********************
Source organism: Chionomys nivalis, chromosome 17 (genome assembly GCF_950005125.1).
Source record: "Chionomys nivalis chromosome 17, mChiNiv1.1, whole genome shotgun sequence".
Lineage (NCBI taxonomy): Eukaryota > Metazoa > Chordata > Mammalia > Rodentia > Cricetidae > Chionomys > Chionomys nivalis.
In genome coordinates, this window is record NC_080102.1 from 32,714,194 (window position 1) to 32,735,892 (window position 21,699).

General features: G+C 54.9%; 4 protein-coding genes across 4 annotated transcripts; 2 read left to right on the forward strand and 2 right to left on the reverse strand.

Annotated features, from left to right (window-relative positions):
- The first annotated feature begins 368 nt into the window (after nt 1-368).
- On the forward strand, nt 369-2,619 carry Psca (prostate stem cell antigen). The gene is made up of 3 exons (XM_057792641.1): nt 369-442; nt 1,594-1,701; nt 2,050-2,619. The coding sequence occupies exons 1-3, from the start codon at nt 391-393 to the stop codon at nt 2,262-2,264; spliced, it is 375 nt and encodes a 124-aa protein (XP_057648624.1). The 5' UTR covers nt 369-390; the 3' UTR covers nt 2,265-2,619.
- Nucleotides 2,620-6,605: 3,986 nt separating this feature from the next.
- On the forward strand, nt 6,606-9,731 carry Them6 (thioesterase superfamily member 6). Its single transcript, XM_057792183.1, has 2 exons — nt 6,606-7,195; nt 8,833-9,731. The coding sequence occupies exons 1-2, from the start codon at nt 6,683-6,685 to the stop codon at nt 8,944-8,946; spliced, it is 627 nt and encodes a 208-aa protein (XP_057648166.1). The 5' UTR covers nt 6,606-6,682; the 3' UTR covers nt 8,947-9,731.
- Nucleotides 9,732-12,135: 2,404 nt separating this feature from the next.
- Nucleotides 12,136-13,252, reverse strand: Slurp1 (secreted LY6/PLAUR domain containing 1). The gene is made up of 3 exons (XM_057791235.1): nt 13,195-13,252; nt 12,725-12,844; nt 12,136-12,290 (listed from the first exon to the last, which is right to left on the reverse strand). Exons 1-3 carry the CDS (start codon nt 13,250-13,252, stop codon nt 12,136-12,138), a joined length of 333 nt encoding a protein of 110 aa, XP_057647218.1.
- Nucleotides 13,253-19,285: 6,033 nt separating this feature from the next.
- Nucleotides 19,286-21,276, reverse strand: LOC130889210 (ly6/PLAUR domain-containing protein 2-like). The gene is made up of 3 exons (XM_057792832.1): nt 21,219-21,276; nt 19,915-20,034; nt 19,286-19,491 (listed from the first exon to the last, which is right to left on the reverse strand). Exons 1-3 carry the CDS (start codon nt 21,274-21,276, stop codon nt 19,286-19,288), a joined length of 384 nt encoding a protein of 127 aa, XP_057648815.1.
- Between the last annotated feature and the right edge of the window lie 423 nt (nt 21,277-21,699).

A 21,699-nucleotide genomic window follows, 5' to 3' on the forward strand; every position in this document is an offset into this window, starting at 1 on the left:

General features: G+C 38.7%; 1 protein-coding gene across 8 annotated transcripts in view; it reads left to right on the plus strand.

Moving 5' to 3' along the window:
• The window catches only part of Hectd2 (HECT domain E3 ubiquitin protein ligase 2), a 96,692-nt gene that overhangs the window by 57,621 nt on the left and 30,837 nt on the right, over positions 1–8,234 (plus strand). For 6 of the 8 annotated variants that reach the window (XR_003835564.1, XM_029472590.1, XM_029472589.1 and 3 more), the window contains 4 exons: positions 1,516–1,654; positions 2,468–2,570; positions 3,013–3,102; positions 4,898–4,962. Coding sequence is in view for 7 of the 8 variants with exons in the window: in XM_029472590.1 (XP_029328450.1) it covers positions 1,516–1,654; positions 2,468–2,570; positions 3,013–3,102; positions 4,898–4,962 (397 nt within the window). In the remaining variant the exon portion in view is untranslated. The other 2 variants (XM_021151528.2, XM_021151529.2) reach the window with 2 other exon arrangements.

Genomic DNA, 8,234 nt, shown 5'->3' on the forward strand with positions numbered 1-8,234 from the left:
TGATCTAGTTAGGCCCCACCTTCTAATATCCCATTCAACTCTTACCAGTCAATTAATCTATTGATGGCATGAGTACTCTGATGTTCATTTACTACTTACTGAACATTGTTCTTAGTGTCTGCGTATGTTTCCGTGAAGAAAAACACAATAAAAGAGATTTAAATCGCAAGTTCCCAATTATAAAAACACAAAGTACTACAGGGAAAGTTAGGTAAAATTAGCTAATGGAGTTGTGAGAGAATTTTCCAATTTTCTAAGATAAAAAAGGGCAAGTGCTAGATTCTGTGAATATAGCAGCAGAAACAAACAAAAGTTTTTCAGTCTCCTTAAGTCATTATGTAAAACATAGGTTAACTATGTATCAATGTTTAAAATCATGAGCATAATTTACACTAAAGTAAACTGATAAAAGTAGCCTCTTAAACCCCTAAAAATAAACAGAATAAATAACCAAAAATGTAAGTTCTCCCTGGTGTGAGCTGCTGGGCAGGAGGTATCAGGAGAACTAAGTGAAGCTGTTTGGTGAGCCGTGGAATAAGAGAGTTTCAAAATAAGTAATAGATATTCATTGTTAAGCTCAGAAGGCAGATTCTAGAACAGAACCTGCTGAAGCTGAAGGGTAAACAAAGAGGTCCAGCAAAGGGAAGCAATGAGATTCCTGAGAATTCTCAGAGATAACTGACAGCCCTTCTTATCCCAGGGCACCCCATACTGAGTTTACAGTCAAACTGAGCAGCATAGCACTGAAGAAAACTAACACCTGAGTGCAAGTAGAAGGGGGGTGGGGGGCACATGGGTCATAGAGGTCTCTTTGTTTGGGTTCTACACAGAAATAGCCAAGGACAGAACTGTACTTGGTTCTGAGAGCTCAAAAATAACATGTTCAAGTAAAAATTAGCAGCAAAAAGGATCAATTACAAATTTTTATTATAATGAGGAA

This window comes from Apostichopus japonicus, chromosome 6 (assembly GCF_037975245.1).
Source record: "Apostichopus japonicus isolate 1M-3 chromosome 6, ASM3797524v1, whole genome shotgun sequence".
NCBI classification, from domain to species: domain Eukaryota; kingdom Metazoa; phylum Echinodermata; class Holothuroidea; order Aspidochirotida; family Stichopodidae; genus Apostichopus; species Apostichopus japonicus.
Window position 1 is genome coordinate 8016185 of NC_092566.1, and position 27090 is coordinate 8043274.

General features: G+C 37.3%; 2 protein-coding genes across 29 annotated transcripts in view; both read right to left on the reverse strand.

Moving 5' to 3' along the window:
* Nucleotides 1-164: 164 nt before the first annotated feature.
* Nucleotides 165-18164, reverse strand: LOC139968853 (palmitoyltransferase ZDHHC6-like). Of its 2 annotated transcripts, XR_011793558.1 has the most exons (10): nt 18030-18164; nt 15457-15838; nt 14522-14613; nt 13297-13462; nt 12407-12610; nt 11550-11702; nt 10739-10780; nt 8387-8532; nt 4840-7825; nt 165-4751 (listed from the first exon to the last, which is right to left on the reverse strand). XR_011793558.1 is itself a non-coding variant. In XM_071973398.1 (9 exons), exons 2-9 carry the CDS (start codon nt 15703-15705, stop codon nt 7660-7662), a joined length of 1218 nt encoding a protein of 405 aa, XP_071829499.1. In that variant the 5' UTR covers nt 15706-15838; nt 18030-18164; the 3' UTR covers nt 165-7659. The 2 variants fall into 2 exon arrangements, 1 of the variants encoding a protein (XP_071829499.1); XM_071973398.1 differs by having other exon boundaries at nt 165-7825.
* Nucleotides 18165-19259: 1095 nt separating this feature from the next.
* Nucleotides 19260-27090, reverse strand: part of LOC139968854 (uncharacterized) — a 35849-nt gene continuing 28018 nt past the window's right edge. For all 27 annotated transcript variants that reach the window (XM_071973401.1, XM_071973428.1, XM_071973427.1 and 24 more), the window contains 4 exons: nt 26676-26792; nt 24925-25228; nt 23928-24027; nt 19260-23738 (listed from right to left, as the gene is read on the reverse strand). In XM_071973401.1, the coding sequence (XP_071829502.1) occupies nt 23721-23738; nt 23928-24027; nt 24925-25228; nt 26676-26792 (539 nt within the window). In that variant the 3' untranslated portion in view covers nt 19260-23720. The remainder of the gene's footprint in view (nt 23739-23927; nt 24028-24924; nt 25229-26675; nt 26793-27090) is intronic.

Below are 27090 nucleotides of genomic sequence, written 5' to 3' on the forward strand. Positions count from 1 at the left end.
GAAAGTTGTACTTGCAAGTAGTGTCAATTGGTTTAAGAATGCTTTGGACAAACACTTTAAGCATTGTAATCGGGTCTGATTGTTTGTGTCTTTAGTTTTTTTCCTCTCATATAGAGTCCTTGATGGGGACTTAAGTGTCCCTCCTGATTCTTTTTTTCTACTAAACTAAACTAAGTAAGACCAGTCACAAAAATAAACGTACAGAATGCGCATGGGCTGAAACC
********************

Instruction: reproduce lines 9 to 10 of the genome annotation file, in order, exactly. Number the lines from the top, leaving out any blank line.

- Nucleotides 2,620-6,605: 3,986 nt separating this feature from the next.
- On the forward strand, nt 6,606-9,731 carry Them6 (thioesterase superfamily member 6). Its single transcript, XM_057792183.1, has 2 exons — nt 6,606-7,195; nt 8,833-9,731. The coding sequence occupies exons 1-2, from the start codon at nt 6,683-6,685 to the stop codon at nt 8,944-8,946; spliced, it is 627 nt and encodes a 208-aa protein (XP_057648166.1). The 5' UTR covers nt 6,606-6,682; the 3' UTR covers nt 8,947-9,731.